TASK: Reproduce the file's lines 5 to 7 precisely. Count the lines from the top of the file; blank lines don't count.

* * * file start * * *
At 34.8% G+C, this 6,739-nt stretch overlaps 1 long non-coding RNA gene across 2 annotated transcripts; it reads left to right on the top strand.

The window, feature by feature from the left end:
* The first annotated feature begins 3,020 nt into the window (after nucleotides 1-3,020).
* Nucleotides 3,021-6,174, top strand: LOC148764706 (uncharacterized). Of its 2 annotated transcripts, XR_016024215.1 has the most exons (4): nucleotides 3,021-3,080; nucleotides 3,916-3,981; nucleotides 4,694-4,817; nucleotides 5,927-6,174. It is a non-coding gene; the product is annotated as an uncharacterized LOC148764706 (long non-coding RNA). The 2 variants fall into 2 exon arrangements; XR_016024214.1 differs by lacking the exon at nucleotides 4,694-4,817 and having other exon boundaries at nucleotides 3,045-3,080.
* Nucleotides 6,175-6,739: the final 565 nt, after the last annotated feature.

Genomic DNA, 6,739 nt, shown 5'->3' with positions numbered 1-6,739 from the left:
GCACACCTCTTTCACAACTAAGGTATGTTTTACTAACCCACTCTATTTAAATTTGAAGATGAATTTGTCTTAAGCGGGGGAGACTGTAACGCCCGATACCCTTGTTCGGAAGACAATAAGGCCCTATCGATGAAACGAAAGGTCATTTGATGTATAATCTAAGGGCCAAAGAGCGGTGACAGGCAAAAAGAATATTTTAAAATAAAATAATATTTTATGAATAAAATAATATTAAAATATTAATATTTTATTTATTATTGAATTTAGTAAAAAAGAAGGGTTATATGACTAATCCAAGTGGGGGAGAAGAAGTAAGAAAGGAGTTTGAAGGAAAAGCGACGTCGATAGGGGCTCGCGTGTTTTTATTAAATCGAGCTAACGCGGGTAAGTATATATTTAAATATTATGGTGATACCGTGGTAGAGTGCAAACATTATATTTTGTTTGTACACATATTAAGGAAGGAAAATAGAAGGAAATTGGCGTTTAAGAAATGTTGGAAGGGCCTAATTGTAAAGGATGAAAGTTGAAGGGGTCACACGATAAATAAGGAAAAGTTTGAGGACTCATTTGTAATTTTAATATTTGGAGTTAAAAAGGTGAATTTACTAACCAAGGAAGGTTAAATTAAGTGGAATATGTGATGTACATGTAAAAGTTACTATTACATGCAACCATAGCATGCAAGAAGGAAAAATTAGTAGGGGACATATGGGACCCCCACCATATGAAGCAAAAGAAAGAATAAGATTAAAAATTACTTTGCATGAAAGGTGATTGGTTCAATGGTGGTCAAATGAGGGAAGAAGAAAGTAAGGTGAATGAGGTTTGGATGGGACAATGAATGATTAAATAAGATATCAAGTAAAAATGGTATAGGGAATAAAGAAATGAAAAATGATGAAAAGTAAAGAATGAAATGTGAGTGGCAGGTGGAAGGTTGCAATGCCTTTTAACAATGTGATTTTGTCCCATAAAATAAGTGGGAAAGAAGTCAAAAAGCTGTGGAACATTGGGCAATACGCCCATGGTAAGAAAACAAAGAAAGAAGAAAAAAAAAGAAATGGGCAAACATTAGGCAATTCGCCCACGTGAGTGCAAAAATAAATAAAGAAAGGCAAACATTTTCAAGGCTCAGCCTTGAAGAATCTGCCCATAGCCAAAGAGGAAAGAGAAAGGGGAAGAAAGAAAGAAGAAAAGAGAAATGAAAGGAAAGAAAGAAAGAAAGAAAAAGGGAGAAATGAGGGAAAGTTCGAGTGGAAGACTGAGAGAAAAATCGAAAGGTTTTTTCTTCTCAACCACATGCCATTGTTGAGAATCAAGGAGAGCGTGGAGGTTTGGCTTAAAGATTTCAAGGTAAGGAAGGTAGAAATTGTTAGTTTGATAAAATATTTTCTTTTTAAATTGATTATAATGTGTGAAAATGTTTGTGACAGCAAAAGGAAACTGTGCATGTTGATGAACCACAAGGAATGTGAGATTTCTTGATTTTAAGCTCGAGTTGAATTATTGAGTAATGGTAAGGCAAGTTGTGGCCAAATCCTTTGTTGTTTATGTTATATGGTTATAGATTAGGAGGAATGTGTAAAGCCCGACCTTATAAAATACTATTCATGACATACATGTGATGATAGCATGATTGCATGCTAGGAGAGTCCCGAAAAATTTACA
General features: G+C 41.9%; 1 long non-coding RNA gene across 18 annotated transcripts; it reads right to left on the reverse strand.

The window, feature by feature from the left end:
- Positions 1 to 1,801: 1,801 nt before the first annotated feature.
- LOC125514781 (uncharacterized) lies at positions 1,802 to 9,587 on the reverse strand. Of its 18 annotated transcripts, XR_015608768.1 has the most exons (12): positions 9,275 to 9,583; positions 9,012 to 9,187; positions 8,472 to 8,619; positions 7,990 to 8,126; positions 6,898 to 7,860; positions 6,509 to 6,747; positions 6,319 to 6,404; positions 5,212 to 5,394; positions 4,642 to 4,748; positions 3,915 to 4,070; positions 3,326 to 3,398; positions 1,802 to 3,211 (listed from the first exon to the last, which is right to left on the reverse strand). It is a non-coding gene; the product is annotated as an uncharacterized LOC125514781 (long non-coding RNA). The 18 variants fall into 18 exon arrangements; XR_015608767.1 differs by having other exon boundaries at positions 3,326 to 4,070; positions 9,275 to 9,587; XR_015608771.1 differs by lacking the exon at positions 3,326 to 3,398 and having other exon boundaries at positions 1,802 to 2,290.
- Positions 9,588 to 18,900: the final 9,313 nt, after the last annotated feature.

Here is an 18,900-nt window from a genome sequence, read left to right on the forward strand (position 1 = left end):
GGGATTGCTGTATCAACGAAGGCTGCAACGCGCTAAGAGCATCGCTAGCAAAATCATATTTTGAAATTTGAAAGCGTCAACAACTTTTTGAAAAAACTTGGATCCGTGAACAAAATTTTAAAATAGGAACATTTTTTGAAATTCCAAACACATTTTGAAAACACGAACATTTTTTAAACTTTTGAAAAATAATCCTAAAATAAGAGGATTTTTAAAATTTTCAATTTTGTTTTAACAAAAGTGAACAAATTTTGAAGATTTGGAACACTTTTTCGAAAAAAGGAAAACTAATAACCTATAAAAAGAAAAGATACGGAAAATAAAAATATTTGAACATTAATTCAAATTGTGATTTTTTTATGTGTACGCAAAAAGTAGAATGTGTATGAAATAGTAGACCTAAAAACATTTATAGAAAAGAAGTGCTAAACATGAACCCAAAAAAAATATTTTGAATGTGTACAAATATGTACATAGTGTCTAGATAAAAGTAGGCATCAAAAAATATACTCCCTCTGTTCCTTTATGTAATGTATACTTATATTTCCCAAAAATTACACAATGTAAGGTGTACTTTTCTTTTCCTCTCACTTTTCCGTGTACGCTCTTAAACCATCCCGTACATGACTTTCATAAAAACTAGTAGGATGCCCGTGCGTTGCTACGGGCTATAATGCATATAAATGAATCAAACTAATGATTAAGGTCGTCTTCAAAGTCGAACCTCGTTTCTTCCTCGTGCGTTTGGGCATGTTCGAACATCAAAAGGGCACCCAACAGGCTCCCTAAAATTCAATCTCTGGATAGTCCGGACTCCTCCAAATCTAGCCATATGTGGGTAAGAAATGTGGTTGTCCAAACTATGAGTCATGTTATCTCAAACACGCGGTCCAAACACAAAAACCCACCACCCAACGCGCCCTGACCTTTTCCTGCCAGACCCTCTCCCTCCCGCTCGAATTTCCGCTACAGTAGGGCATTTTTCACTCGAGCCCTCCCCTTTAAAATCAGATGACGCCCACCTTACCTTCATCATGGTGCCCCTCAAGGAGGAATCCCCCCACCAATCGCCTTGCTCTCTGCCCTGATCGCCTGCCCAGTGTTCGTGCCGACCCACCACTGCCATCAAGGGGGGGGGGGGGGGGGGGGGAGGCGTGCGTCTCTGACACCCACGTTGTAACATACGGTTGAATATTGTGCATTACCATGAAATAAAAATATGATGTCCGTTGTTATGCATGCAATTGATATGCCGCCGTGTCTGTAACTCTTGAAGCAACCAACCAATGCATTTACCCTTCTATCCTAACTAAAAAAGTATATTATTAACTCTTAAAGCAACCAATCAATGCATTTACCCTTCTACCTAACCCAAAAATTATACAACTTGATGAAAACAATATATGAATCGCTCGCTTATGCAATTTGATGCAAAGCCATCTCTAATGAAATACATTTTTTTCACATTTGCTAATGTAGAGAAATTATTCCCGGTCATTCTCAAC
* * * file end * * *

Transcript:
* Nucleotides 6,175-6,739: the final 565 nt, after the last annotated feature.

Genomic DNA, 6,739 nt, shown 5'->3' with positions numbered 1-6,739 from the left:
GCACACCTCTTTCACAACTAAGGTATGTTTTACTAACCCACTCTATTTAAATTTGAAGATGAATTTGTCTTAAGCGGGGGAGACTGTAACGCCCGATACCCTTGTTCGGAAGACAATAAGGCCCTATCGATGAAACGAAAGGTCATTTGATGTATAATCTAAGGGCCAAAGAGCGGTGACAGGCAAAAAGAATATTTTAAAATAAAATAATATTTTATGAATAAAATAATATTAAAATATTAATATTTTATTTATTATTGAATTTAGTAAAAAAGAAGGGTTATATGACTAATCCAAGTGGGGGAGAAGAAGTAAGAAAGGAGTTTGAAGGAAAAGCGACGTCGATAGGGGCTCGCGTGTTTTTATTAAATCGAGCTAACGCGGGTAAGTATATATTTAAATATTATGGTGATACCGTGGTAGAGTGCAAACATTATATTTTGTTTGTACACATATTAAGGAAGGAAAATAGAAGGAAATTGGCGTTTAAGAAATGTTGGAAGGGCCTAATTGTAAAGGATGAAAGTTGAAGGGGTCACACGATAAATAAGGAAAAGTTTGAGGACTCATTTGTAATTTTAATATTTGGAGTTAAAAAGGTGAATTTACTAACCAAGGAAGGTTAAATTAAGTGGAATATGTGATGTACATGTAAAAGTTACTATTACATGCAACCATAGCATGCAAGAAGGAAAAATTAGTAGGGGACATATGGGACCCCCACCATATGAAGCAAAAGAAAGAATAAGATTAAAAATTACTTTGCATGAAAGGTGATTGGTTCAATGGTGGTCAAATGAGGGAAGAAGAAAGTAAGGTGAATGAGGTTTGGATGGGACAATGAATGATTAAATAAGATATCAAGTAAAAATGGTATAGGGAATAAAGAAATGAAAAATGATGAAAAGTAAAGAATGAAATGTGAGTGGCAGGTGGAAGGTTGCAATGCCTTTTAACAATGTGATTTTGTCCCATAAAATAAGTGGGAAAGAAGTCAAAAAGCTGTGGAACATTGGGCAATACGCCCATGGTAAGAAAACAAAGAAAGAAGAAAAAAAAAGAAATGGGCAAACATTAGGCAATTCGCCCACGTGAGTGCAAAAATAAATAAAGAAAGGCAAACATTTTCAAGGCTCAGCCTTGAAGAATCTGCCCATAGCCAAAGAGGAAAGAGAAAGGGGAAGAAAGAAAGAAGAAAAGAGAAATGAAAGGAAAGAAAGAAAGAAAGAAAAAGGGAGAAATGAGGGAAAGTTCGAGTGGAAGACTGAGAGAAAAATCGAAAGGTTTTTTCTTCTCAACCACATGCCATTGTTGAGAATCAAGGAGAGCGTGGAGGTTTGGCTTAAAGATTTCAAGGTAAGGAAGGTAGAAATTGTTAGTTTGATAAAATATTTTCTTTTTAAATTGATTATAATGTGTGAAAATGTTTGTGACAGCAAAAGGAAACTGTGCATGTTGATGAACCACAAGGAATGTGAGATTTCTTGATTTTAAGCTCGAGTTGAATTATTGAGTAATGGTAAGGCAAGTTGTGGCCAAATCCTTTGTTGTTTATGTTATATGGTTATAGATTAGGAGGAATGTGTAAAGCCCGACCTTATAAAATACTATTCATGACATACATGTGATGATAGCATGATTGCATGCTAGGAGAGTCCCGAAAAATTTACA